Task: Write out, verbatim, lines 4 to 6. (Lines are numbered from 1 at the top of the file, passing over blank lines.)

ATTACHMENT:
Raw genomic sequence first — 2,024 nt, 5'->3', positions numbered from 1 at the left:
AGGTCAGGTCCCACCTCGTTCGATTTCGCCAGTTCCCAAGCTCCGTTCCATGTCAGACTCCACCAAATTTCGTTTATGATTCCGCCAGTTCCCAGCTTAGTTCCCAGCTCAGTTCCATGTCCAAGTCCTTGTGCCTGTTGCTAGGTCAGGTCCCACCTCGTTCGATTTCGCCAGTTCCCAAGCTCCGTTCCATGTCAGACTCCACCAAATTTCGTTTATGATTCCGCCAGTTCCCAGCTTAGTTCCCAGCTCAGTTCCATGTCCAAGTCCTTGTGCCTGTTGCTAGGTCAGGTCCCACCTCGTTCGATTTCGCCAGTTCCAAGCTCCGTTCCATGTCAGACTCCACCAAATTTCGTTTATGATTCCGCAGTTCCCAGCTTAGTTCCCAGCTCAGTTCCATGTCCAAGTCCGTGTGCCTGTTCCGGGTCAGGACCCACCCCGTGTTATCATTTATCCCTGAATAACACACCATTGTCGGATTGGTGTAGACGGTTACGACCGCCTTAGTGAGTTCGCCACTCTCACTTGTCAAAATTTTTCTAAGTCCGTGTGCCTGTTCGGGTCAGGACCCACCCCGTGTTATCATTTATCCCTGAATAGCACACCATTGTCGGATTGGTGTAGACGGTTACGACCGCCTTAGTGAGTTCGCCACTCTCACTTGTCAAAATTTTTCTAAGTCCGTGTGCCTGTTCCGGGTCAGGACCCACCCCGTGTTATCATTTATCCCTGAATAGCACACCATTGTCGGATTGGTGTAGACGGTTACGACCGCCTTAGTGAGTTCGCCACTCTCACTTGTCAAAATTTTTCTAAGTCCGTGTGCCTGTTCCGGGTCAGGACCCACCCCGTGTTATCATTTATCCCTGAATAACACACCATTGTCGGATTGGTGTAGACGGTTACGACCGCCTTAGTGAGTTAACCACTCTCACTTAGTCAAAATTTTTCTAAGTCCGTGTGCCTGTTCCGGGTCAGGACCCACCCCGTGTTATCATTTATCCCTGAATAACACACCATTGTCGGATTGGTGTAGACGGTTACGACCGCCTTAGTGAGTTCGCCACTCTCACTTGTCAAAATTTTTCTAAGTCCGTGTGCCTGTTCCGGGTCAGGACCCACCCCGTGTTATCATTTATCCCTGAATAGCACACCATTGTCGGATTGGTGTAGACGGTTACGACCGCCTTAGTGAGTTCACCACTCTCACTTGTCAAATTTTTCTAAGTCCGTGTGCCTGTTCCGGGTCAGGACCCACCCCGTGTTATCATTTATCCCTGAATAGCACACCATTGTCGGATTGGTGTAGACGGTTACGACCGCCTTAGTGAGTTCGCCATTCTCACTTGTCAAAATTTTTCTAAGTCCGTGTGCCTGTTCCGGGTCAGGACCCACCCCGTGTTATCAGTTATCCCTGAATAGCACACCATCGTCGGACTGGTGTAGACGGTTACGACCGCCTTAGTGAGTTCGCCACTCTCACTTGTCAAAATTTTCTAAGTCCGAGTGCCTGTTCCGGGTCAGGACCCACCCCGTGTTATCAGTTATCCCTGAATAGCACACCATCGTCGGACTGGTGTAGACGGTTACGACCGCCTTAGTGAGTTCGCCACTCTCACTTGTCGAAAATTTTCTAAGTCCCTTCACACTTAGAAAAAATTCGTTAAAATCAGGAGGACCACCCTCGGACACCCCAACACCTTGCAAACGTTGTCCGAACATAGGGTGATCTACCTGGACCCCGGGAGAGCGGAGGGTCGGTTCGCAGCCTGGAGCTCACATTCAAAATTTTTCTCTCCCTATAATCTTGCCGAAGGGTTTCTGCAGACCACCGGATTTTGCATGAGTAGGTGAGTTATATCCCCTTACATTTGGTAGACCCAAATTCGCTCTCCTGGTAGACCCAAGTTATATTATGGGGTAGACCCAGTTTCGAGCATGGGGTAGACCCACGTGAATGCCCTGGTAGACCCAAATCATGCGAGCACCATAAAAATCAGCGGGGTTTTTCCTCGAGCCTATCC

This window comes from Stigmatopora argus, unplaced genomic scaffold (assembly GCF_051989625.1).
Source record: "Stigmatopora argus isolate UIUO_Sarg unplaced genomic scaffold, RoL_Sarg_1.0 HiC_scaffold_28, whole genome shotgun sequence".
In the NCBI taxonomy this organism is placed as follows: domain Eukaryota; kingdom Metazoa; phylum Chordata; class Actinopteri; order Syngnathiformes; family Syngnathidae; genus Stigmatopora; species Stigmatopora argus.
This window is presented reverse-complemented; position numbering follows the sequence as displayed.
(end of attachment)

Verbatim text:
Source record: "Stigmatopora argus isolate UIUO_Sarg unplaced genomic scaffold, RoL_Sarg_1.0 HiC_scaffold_28, whole genome shotgun sequence".
In the NCBI taxonomy this organism is placed as follows: domain Eukaryota; kingdom Metazoa; phylum Chordata; class Actinopteri; order Syngnathiformes; family Syngnathidae; genus Stigmatopora; species Stigmatopora argus.
This window is presented reverse-complemented; position numbering follows the sequence as displayed.